Every person in the company contributed to the success. Since our last earnings call, we have provided several updates. In December, we announced PyroThin Thermal Barrier Design award from the Automotives Sales Company or ACC, a battery sales joint venture with Stellantis, Saft Total and Mercedes-Benz to supply the Stellantis STLA Medium Vehicle Platform designed to host multiple brands across the world and is aimed at the passenger SUV and crossover vehicle markets with an expected start of production in 2025. Stellantis is one of the world’s leading automakers with brands including Jeep, Ram, Fiat, Chrysler, Dodge, Peugeot and several others. According to Stellantis, the medium vehicle platform has the potential for up to 2 million vehicles per year built in several plants across the globe starting in Europe.

At the same time, we announced that the U.S. Department of Energy Loan Programs Office invited Aspen into the formal due diligence and term sheet negotiation stage of the process. This loan application is in connection with the construction of Aspen’s planned second aerogel manufacturing facility in Georgia. While the DOE’s invitation to the formal due diligence stage is not an assurance that the DOE will issue a loan, we remain deeply engaged with the LPO and its advisors and continue to believe that we are a strong candidate to partner with the DOE LPO in this program. We anticipate providing the next update on this subject during our Q1, 2024 earnings call. Later in December, we announced a $75 million registered direct common stock offering with Hood River Capital Management and certain to institutional investors.

The financing enabled us to finish 2023 with approximately $140 million of cash on the balance sheet and we believe it adequately supports the company for additional significant growth in our EV thermal barrier and Energy Industrial business segments. On January 11, we provided preliminary revenue levels for the full year 2023 and announced the expectation of positive adjusted EBITDA for the fourth quarter. We also announced the successful launch of our supplemental supply to serve our important Energy Industrial segment. This part of our business has been hamstrung by capacity constraints for over a year and we are now in the position to restock the channel and we believe to support long-term, highly profitable growth. Energy Industrial activity remains strong across all regions and segments of the business.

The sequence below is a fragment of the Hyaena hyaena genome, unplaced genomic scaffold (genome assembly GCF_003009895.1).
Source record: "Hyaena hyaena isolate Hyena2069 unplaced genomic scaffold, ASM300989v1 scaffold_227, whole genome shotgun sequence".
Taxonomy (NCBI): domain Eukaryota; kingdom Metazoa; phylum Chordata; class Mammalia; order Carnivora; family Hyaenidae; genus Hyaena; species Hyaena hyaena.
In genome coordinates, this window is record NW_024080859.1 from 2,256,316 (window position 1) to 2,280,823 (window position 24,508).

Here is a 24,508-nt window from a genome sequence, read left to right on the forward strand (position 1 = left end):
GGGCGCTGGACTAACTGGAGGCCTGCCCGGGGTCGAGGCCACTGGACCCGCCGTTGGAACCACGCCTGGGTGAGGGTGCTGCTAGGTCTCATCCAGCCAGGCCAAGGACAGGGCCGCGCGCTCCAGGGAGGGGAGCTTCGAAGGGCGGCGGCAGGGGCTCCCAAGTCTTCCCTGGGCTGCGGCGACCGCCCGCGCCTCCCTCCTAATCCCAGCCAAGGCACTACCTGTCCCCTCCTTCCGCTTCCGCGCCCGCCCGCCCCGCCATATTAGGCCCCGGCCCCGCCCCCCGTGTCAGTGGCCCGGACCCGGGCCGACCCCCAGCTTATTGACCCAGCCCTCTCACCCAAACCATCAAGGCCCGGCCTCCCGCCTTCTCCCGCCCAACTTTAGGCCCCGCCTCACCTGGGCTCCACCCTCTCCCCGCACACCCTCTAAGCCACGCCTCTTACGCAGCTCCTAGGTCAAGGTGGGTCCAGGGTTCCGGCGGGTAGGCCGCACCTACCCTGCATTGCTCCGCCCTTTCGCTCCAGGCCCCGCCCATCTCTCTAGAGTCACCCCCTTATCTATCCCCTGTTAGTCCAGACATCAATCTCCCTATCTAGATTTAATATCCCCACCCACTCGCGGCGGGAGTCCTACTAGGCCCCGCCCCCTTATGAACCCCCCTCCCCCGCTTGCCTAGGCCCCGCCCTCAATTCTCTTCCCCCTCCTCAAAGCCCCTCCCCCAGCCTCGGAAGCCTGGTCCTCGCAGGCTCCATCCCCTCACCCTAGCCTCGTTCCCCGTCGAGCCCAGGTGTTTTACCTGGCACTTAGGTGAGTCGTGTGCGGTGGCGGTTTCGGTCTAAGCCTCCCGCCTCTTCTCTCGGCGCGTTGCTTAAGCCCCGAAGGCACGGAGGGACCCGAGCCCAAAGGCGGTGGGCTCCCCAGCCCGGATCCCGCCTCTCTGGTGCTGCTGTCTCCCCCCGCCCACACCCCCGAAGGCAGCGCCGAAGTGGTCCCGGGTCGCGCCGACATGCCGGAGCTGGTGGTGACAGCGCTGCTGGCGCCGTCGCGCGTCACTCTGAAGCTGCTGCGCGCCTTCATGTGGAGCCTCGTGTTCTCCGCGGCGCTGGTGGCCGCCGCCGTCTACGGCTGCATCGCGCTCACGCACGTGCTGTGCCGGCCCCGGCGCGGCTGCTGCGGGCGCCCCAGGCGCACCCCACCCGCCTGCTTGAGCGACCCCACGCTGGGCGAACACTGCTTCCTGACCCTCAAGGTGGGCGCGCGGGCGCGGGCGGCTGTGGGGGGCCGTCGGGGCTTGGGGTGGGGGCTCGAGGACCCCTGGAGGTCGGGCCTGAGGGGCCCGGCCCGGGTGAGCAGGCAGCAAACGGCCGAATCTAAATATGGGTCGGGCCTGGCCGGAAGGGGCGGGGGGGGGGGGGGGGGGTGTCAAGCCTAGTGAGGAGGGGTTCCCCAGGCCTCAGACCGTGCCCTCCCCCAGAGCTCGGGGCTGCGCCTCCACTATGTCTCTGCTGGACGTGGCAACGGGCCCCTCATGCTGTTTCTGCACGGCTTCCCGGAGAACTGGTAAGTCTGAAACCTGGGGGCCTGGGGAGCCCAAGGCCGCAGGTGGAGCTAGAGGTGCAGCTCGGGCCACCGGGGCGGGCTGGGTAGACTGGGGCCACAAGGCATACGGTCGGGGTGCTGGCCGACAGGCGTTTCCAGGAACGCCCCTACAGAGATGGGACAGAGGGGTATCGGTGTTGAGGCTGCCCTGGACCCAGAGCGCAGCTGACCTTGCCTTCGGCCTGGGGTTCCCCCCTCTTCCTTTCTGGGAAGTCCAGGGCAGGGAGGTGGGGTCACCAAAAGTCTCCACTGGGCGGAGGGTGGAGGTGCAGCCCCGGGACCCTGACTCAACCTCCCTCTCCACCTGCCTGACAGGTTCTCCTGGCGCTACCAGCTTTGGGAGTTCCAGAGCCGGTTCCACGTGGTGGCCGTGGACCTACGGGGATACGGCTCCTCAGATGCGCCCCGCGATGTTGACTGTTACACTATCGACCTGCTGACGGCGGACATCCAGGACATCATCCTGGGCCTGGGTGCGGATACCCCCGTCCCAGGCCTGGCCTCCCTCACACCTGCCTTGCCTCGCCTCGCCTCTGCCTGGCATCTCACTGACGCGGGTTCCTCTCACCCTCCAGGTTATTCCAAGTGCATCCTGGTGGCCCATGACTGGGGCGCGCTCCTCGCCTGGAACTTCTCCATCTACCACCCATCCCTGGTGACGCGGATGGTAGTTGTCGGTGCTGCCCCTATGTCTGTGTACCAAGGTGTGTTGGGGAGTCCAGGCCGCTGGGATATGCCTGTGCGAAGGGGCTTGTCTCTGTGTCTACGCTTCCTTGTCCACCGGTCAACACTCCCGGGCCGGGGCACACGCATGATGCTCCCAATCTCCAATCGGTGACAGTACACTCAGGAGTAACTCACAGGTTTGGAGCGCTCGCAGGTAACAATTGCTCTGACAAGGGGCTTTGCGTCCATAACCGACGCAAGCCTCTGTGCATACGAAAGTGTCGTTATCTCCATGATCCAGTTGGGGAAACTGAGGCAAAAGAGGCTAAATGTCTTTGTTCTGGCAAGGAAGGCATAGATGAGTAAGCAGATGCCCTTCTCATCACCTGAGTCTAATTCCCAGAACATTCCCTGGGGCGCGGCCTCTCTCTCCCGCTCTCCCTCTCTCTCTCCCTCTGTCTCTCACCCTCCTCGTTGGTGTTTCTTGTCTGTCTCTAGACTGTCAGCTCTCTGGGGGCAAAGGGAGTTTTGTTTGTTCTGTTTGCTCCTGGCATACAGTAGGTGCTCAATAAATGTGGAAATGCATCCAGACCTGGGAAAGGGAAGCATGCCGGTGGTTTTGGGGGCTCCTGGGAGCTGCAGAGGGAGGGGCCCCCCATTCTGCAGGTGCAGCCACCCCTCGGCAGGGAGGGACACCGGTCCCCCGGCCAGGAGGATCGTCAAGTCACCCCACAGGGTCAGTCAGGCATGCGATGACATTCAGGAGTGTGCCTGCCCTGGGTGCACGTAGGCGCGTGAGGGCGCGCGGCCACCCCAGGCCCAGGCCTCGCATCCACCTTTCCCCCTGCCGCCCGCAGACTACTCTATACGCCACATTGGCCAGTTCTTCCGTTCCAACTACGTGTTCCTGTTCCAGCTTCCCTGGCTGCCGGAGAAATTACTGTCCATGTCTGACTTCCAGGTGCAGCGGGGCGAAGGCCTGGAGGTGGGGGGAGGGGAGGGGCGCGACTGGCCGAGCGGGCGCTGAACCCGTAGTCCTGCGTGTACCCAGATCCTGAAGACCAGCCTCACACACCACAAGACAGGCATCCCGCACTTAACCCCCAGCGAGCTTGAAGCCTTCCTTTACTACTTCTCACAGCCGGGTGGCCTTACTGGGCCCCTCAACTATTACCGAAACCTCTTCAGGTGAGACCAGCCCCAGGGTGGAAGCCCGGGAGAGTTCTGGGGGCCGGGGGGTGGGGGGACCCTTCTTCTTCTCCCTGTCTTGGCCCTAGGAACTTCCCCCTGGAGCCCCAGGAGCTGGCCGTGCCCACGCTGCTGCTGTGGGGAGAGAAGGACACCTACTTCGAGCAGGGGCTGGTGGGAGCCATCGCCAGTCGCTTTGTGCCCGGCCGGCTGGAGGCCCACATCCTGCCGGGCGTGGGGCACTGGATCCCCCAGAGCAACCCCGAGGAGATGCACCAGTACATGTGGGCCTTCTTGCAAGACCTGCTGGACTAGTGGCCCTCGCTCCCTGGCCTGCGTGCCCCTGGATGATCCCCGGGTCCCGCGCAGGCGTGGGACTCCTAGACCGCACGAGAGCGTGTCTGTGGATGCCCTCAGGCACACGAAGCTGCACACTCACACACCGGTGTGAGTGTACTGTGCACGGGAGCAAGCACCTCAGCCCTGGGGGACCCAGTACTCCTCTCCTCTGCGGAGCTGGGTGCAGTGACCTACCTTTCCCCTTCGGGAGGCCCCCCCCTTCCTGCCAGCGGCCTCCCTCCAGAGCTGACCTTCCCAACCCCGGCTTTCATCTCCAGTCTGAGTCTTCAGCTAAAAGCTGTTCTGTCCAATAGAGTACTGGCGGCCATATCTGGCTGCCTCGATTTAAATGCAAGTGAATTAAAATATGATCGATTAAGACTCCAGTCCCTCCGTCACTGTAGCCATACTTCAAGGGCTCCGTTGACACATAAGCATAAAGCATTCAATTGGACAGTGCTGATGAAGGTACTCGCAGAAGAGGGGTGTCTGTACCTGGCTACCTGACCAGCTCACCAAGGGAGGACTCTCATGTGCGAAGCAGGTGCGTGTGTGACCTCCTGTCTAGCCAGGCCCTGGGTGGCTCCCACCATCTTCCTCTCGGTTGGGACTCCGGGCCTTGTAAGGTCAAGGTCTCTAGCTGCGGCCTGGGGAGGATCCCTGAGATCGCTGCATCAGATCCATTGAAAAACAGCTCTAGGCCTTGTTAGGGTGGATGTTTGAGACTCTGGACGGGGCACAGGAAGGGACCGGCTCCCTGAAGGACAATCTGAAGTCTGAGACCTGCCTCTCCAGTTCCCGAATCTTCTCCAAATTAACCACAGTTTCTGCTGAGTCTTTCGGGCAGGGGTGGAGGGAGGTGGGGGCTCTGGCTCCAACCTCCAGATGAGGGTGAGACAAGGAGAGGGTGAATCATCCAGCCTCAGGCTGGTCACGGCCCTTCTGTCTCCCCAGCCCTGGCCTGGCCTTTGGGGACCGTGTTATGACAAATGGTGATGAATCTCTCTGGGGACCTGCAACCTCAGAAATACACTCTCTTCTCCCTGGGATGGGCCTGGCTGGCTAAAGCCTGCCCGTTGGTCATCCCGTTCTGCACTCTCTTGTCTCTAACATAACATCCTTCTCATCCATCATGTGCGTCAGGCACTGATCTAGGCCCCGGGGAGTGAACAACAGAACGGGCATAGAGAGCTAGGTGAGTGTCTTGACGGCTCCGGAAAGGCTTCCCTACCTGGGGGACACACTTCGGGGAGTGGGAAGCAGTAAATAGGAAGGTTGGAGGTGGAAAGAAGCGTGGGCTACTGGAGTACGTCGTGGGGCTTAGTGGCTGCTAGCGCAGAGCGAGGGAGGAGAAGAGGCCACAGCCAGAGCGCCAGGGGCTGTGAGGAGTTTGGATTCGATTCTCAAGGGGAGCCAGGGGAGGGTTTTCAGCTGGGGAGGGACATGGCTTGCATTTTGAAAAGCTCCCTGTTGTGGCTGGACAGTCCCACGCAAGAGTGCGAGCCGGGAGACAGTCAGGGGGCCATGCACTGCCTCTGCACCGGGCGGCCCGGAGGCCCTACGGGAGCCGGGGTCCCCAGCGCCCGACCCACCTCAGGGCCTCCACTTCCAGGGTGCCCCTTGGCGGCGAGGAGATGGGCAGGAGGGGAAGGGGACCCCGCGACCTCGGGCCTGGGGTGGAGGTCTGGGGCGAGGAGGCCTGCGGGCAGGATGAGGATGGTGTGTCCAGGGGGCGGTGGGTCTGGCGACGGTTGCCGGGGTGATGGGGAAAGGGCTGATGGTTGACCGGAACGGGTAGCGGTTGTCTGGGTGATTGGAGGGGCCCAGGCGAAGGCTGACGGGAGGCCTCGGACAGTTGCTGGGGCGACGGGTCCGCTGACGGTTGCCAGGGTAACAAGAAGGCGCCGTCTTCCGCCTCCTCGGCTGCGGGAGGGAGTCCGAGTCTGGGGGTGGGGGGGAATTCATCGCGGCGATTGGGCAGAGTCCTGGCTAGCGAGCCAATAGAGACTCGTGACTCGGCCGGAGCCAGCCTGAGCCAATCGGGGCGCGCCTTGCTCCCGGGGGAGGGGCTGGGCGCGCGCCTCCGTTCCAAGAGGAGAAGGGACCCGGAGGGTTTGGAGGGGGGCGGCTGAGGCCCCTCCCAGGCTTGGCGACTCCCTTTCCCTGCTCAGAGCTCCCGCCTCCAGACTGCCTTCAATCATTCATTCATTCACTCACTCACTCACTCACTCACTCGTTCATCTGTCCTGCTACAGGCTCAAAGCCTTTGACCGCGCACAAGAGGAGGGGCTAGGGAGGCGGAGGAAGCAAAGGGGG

With so much focus on the PyroThin thermal barrier business, it is important not to forget that we are an important supplier to our global energy industrial customers and partners with an installed base that we expect will surpass $1.5 billion in 2024. The energy industrial business is a key part of our multi lever strategy to reach our growth and profitability goals, especially during the early phases of EV penetration. We have an excellent team serving this global market and we anticipate that it will meet our growth and profitability expectations. The January announcement also hinted at a vastly-improved profitability profile for the company overall. With Q4 revenue of over $84 million, gross margin of 35% and adjusted EBITDA of over $9 million, we began to demonstrate the leverage of efficient operations, higher volumes and fuller fixed cost absorption.

While we have more work to do, we believe this strong trend will continue in 2024. As I noted earlier, Q4 revenue was over $84 million and it substantially exceeded the record revenue of approximately $60 million that we posted just the quarter before. Q4 revenue included $53 million of EV PyroThin thermal barriers. PyroThin thermal barrier business has grown on an annual basis from less than $7 million in 2021 to over $55 million in 2022 and now to over $110 million in 2023. Over the past year, our deep engagement with the various EV OEMs has helped us to accurately calibrate the trajectory of the EV trend, while we recognize the challenges that EV OEMs face with launching and scaling new EV nameplates, we are confident that we will see continued substantial PyroThin thermal barrier growth in 2024.